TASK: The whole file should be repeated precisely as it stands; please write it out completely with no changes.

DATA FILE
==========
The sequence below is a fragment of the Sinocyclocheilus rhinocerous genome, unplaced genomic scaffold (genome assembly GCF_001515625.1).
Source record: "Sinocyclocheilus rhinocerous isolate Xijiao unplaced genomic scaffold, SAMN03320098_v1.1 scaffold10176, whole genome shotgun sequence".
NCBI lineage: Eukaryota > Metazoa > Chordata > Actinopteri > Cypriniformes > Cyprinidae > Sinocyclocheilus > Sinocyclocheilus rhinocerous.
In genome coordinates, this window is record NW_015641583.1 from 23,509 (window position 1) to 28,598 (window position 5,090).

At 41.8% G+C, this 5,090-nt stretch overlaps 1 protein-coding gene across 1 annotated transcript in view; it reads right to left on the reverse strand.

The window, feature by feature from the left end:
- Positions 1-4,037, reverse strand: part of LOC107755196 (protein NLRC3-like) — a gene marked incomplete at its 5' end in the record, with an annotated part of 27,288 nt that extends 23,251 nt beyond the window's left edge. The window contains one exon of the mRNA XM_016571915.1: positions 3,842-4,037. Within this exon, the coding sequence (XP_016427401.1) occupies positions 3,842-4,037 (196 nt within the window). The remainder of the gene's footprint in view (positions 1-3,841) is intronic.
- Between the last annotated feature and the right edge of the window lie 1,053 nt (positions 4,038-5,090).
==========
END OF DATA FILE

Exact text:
The sequence below is a fragment of the Sinocyclocheilus rhinocerous genome, unplaced genomic scaffold (genome assembly GCF_001515625.1).
Source record: "Sinocyclocheilus rhinocerous isolate Xijiao unplaced genomic scaffold, SAMN03320098_v1.1 scaffold10176, whole genome shotgun sequence".
NCBI lineage: Eukaryota > Metazoa > Chordata > Actinopteri > Cypriniformes > Cyprinidae > Sinocyclocheilus > Sinocyclocheilus rhinocerous.
In genome coordinates, this window is record NW_015641583.1 from 23,509 (window position 1) to 28,598 (window position 5,090).

At 41.8% G+C, this 5,090-nt stretch overlaps 1 protein-coding gene across 1 annotated transcript in view; it reads right to left on the reverse strand.

The window, feature by feature from the left end:
- Positions 1-4,037, reverse strand: part of LOC107755196 (protein NLRC3-like) — a gene marked incomplete at its 5' end in the record, with an annotated part of 27,288 nt that extends 23,251 nt beyond the window's left edge. The window contains one exon of the mRNA XM_016571915.1: positions 3,842-4,037. Within this exon, the coding sequence (XP_016427401.1) occupies positions 3,842-4,037 (196 nt within the window). The remainder of the gene's footprint in view (positions 1-3,841) is intronic.
- Between the last annotated feature and the right edge of the window lie 1,053 nt (positions 4,038-5,090).